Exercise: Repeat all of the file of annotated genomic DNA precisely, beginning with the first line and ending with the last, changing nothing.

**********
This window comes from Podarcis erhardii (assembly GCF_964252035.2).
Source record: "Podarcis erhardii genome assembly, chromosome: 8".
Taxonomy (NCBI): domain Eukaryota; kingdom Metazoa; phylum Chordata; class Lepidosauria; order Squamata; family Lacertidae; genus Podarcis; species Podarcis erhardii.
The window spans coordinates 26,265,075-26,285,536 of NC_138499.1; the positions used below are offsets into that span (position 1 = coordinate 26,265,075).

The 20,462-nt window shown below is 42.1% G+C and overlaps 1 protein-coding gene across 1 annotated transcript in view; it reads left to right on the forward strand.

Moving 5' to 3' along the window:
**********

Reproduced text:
This window comes from Podarcis erhardii (assembly GCF_964252035.2).
Source record: "Podarcis erhardii genome assembly, chromosome: 8".
Taxonomy (NCBI): domain Eukaryota; kingdom Metazoa; phylum Chordata; class Lepidosauria; order Squamata; family Lacertidae; genus Podarcis; species Podarcis erhardii.
The window spans coordinates 26,265,075-26,285,536 of NC_138499.1; the positions used below are offsets into that span (position 1 = coordinate 26,265,075).

The 20,462-nt window shown below is 42.1% G+C and overlaps 1 protein-coding gene across 1 annotated transcript in view; it reads left to right on the forward strand.

Moving 5' to 3' along the window: